Seeing the signs and avoiding a potential predator

Gaining the confidence and skills to discourage predators

Gaining the confidence and skills to discourage predators

As a former doormat with terrible boundaries and a fear of saying “no,” I have often found that predators and creepers like to push boundaries with me. I have been bad at saying no because I try to be polite and avoid their yucky comments instead of being bold and stopping them. I’ve been a magnet for predatory people because I was an easy target.

Recently, someone that I believe is going to prove to be bad news has been trying some typical narcissistic games/predatory moves on me. In the past, I might have fallen for some of them, but this time, my red flag detectors are working! I wanted to share my observations of warning signs because what I’m seeing is pretty typical of the way a narcissist will cozy up to a vulnerable person. Although I have come a long way, I still have a lot of weak spots that probably look fun and inviting to toxic people.

First of all, this person tried to find common ground with me based on the fact that we are both estranged from our mothers. He kept complimenting me on my strength. Well, as someone who has struggled with a narcissist mother all my life, this tactic has almost always worked on me. I’ve always been glad to hear from others in the same situation. Sometimes they are sincere, and sometimes they aren’t. Sometimes it’s a creeper trying to connect on a more personal and intimate level. At first, I responded to this person eagerly because I love to connect and discuss. But, he barely responded. When he did, he started complimenting me again. Uh oh. He brought up the toxic mother commonality, but didn’t really have anything to say about it. Does he really have a narc mom?

This isn’t a sign on its own, but it is not unusual for a predator/narcissist to play victim and try to relate to a real victim/survivor. We want to trust others who share our stories, but unfortunately, our desire to find others who can relate also opens us to more narcissists. I am aware that this person is married, and has been for a long time. So…I put up my warning boundaries and kept the conversation pretty neutral. I will discuss narcissistic parents, but we don’t need to discuss how smart, strong, or cute I am. Uggh.

Second sign: This person continued to compliment me. Compliments are nice! But when overdone, they get a bit uncomfortable. Why is this person bombing me with praise? And how come every time I divert to a conversation, it comes back to these superficial compliments? Hmmm…. I feel like this person wants something from me…but it’s not a good chat! I don’t want a married man being so friendly with me.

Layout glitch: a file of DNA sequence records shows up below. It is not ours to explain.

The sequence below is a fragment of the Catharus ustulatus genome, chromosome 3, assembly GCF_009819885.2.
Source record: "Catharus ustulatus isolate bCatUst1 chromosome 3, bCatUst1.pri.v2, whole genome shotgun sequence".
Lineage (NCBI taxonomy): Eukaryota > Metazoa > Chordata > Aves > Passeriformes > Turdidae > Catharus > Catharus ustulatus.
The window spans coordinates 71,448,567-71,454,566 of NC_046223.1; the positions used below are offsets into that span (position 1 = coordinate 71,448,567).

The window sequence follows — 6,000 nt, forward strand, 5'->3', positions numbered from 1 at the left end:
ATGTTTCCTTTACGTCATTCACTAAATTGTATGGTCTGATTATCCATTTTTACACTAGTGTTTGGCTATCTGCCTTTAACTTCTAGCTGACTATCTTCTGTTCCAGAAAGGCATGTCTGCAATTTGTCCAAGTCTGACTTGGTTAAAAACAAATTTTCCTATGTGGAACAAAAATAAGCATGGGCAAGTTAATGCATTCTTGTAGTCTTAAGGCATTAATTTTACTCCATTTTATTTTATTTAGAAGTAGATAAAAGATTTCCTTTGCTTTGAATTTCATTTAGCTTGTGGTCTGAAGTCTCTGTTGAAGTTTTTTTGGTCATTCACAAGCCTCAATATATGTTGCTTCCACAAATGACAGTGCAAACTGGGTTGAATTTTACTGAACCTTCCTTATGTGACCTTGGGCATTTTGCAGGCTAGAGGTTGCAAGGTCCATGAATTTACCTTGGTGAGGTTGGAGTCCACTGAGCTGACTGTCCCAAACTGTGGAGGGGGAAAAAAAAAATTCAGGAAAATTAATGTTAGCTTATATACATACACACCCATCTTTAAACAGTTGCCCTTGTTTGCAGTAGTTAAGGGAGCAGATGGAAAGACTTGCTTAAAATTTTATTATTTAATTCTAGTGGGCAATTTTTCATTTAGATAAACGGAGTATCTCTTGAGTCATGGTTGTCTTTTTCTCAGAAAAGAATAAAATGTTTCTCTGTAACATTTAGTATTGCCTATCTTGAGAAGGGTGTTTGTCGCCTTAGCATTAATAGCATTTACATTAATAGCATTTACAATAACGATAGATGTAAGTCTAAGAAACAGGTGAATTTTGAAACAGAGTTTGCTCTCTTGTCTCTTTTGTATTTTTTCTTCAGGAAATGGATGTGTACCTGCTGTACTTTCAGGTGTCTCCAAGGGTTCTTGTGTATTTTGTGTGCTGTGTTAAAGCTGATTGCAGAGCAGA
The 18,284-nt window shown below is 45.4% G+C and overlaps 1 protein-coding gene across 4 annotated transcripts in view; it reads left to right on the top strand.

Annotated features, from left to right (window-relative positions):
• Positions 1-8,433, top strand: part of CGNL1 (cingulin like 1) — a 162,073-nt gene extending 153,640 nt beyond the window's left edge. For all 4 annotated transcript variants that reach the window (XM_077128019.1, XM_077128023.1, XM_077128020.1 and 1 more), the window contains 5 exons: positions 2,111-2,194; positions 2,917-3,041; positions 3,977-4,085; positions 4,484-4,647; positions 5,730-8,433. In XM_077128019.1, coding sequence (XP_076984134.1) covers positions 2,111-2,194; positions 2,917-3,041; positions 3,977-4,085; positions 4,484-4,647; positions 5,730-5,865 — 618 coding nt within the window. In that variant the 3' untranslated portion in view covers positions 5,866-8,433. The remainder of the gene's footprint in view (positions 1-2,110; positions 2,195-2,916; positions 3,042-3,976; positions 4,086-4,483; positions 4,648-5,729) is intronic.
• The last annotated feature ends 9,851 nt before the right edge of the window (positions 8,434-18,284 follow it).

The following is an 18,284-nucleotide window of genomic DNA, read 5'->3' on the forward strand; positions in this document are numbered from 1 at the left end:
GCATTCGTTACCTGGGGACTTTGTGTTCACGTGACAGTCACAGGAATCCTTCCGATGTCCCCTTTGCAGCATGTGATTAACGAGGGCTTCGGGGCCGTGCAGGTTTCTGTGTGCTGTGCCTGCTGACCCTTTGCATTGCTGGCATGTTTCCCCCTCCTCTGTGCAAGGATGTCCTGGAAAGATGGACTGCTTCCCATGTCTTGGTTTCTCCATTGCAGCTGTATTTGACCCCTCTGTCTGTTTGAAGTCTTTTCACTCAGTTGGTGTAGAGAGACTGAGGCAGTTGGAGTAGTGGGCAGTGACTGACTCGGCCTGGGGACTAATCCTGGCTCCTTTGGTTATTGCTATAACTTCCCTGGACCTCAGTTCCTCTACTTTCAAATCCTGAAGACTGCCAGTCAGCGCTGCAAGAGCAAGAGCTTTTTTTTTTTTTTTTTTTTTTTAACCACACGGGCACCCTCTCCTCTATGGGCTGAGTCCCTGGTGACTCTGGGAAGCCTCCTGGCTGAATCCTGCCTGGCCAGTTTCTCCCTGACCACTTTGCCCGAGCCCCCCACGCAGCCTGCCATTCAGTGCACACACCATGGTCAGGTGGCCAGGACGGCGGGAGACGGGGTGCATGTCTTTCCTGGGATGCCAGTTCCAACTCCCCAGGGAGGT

Although I am not pursuing a relationship with this person, it is still common for narcissists and predatory types to “love bomb” a new target with all kinds of admiration. We all like to be praised, and it’s easy to be blinded by praise from someone with not-so-good intentions.

The third sign was the clincher. He started trying to triangulate between myself and another single woman who has a lot in common with me. He started telling me she seemed very jealous of the fact that he talked to me and “liked” my comments on Facebook. Oh no. I am not interested in this person, and he’s not going to get me interested by trying to make me jealous of another woman. I am not competing for him! He persisted in telling me that the woman was very jealous and that she was starting to act crazy. This is quite bizarre, because he and I are not heading anywhere near a relationship. I’m barely talking to him and I’m trying to keep things light and neutral. There isn’t anything for anyone to be jealous of!

It is common for a narcissist to try to make a potential target jealous by pretending they are in high demand. It’s human nature to want what others want, and it makes the predator seem more special and valuable. Subconsciously, it makes us more likely to want them.

Fourth: After talking to this person off and on, he suddenly tells me his divorce will be final THIS week. Surprise! That’s weird. His Facebook status shows married to his wife. No separation, no fighting…just married. There’s a big smiley picture of her! I already know to be wary of men who claim they are going to get divorced some day. They aren’t divorced until they actually are, but predatory types will keep a woman on the hook by promising they are going to file any day now.

Actions speak louder than words. Predators tell us all kinds of stories, but we can only believe what they SHOW us.

Finally, this person told me that the “other” woman had blocked him on Facebook and that he was sorry he’d trusted her. He then told me he hoped I would still be a friend to him because he’s going through a rough time.

Do you see the red flags waving and the flashing lights going off!?

A narcissist will always say the other person is “crazy” when the other person places a boundary and tries to get away. They will also play victim and seek your comfort.

Now, if I’d seen just one of these signs, or even two, I might not want to jump to conclusions, but my conversations with this person are heading straight into uh uh, no no no territory. There are too many weird stories, there is too much triangulation and there is…a wife. Ahem. I will be keeping my distance.

Be careful out there and make sure to be alert when it comes to detecting creepers!

This is a mild story since I wasn’t even contemplating dating this guy, but if you are interested, I have an eBook about big red flags of narcissism in dating relationships. Been there. Done that!

A Woman’s Guide to Detecting Narcissistic Men: Thirty Tips for Recognizing a Potential Predator

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